What will become of all these "kids with different fathers," who "compete, often unequally, for whatever attention is going around," so that (as with the offspring of polygamous sheikhs) "there is bound to be bad blood"? What can we expect from families with "grandmother, mother, and great grandmother in the same room, raising children, and the child knows nothing about love or respect of any one of the three of them"? How much of the cultivation of civility and virtue, which makes strong families the building blocks of a strong society, can happen here? "When we see these boys walking around the neighborhood," say Cosby and Poussaint, "we imagine them thirty or forty years down the road wandering around just as aimlessly, and we want to cry." For they are lost.
Black conservatives have said such things for years, only to be unthinkingly ostracized as race traitors for breaking with orthodoxy. But no one could dismiss the lovable Cosby: African-Americans are proud of his success and admire his munificence to black charities. What's more, as Princeton prof and sometime rapper Cornel West put it, the TV star "is not in the right wing. He's not Clarence Thomas. He is not Ward Connerly." Nor could anyone dismiss National Public Radio's respected Juan Williams when he emphatically endorsed Cosby's views in a 2006 book, Enough: The Phony Leaders, Dead-End Movements, and Culture of Failure That Are Undermining Black America--and What We Can Do About It. When a longtime liberal like Williams embraces these ideas, something important is changing in the black mainstream--despite racial arsonist Al Sharpton's effort to demonize Williams as "the black Ann Coulter."
It requires explanation that black leaders don't mob Cosby with support, Williams points out, because he is so obviously right. Of course today's African-Americans have full civil rights and ample opportunity. Look at how immigrants from far-flung Ethiopia and Nigeria--no less black--succeed in their new land of opportunity. Moreover, notes Williams, Cosby's views mirror those of the civil rights greats of old. Booker T. Washington similarly urged education and self-reliance and cautioned that "we should not permit our grievances to overshadow our opportunities." W. E. B. Du Bois, despite differences with Washington, shared his "goal of black self-reliance." Martin Luther King "said he wanted above all else to get black people to shed the idea that they did not control their destiny." And from the moment of emancipation, "education was a radical tool of liberation for black people so recently enslaved and purposely denied the chance to learn." From the founding of ! the Tuskegee Institute to Thurgood Marshall's Brown v. Board victory to James Meredith bravely entering Ole Miss in 1962, the right to education was central to the civil rights movement. As for out-of-wedlock childbearing, married couples headed 78 percent of black families in 1950, compared with 34 percent today.
In the 1960s, this can-do worldview changed. A vast transformation of American culture combined with the black-power movement and the War on Poverty to brew a toxic new orthodoxy among black leaders, who remain stuck in that era to this day. "Very few new ideas are allowed into this stifling echo chamber," Williams reports. Despite startling African-American progress in the intervening half-century, "the official message from civil rights leaders remains the same. Black people are victims of the system, and the government needs to increase social spending. . . . Even the most dysfunctional and criminal behavior among black people is not to be criticized by black leaders" but must "be denied and hidden in the name of protecting the image of blacks as disadvantaged, oppressed, and perpetually victimized." Dissent, and you're an "Uncle Tom and a sellout."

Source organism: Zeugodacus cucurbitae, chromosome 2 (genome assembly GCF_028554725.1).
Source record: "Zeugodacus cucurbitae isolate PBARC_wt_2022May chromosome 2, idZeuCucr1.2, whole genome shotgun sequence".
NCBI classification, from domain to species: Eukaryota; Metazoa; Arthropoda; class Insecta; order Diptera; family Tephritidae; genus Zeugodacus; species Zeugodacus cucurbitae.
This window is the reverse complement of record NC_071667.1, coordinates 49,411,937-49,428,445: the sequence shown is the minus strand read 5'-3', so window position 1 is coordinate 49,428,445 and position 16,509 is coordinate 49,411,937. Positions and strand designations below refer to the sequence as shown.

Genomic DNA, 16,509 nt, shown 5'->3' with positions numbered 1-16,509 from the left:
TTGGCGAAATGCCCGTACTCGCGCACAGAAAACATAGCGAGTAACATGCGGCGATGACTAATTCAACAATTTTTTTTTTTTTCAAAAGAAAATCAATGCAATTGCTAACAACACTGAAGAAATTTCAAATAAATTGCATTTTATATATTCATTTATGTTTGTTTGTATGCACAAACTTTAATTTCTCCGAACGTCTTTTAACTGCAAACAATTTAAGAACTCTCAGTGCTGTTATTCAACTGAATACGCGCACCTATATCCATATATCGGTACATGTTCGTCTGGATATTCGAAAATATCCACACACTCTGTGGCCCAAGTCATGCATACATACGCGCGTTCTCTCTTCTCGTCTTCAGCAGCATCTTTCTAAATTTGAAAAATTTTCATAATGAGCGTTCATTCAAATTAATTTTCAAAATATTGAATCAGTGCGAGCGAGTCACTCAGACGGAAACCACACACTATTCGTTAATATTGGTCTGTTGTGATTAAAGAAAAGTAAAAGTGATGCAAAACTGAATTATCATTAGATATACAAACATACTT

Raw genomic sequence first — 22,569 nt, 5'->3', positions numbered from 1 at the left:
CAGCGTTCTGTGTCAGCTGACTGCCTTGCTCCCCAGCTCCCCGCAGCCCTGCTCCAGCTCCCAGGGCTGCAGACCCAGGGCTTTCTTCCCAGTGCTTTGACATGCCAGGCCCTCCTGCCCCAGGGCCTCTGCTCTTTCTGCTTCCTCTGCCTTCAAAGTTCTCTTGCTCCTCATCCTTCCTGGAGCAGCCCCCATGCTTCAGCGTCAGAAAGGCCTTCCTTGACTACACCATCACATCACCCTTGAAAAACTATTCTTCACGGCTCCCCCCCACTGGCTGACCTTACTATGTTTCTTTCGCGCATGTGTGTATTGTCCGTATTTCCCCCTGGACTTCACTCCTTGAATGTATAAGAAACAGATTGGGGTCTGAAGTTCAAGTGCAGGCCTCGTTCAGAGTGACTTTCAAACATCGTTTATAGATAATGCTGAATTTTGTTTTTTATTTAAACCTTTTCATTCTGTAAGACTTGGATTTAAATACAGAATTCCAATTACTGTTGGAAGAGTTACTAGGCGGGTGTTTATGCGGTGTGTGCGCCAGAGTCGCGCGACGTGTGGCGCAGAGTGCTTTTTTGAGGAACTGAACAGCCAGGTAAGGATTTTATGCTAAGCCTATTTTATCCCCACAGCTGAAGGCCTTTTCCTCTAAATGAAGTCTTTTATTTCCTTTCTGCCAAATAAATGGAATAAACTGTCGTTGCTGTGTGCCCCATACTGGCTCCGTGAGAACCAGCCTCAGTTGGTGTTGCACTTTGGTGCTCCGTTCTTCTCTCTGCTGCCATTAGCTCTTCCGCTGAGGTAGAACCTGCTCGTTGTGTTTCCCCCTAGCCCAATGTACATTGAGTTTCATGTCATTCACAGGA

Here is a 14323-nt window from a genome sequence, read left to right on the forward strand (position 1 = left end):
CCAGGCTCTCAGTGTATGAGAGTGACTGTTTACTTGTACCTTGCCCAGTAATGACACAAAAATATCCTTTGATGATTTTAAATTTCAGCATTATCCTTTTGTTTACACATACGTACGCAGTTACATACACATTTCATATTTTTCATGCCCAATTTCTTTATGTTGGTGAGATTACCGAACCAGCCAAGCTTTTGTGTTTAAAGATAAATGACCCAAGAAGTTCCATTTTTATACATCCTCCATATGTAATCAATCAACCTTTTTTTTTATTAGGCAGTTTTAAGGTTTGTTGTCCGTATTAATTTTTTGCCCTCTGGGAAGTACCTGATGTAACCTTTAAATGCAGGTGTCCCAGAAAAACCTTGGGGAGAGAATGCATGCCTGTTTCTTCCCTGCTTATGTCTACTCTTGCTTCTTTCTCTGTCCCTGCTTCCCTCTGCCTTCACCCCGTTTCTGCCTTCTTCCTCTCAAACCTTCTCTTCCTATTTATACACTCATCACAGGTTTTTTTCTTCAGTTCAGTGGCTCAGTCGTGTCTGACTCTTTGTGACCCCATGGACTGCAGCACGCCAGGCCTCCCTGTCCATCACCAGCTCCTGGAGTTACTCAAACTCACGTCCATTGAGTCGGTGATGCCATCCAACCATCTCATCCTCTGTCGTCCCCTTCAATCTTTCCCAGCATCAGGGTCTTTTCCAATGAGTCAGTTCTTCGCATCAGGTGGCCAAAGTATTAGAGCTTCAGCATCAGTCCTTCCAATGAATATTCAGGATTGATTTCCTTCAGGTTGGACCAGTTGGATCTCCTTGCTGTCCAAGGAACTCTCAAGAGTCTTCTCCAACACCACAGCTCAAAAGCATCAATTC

That half-century of progress, though, makes it hard to profess the orthodoxy in good faith. Some, such as Barack Obama's ex-pastor Jeremiah Wright, whose "black liberation theology" is pure sixties black-power political radicalism preserved in amber, still spout it sincerely. But Williams's view of most of today's black leaders recalls Eric Hoffer's dictum that great causes often start out as movements but degenerate into rackets. Today's leaders have made lucrative careers out of preaching a crippling ideology that ensures that they will never run out of poor blacks to agitate for. As Cosby quipped in one of his town meetings, "There are people who want you to remain in a hole, and they rejoice in your hopelessness because they have jobs mismanaging you."
Williams presents a rogues' gallery of African-American leaders who harm the people they claim to serve by blinding them to the opportunity all around them and stoking resentments that serve as excuses for wrongdoing. Jesse Jackson, "the unofficial president of black America," takes pride of place, with Al Sharpton as runner-up. Williams "detects a smell of extortion" about them; their main business, he says, is "staging phony protest marches for money." What blacks has Jackson benefited, except for two of his sons, whom his pressure tactics helped win a multimillion-dollar beer distributorship? Sharpton, Williams thinks, is lower still: he took a campaign contribution from a GOP operative who aimed to weaken the Democrats by keeping so polarizing a figure in their 2004 presidential primary.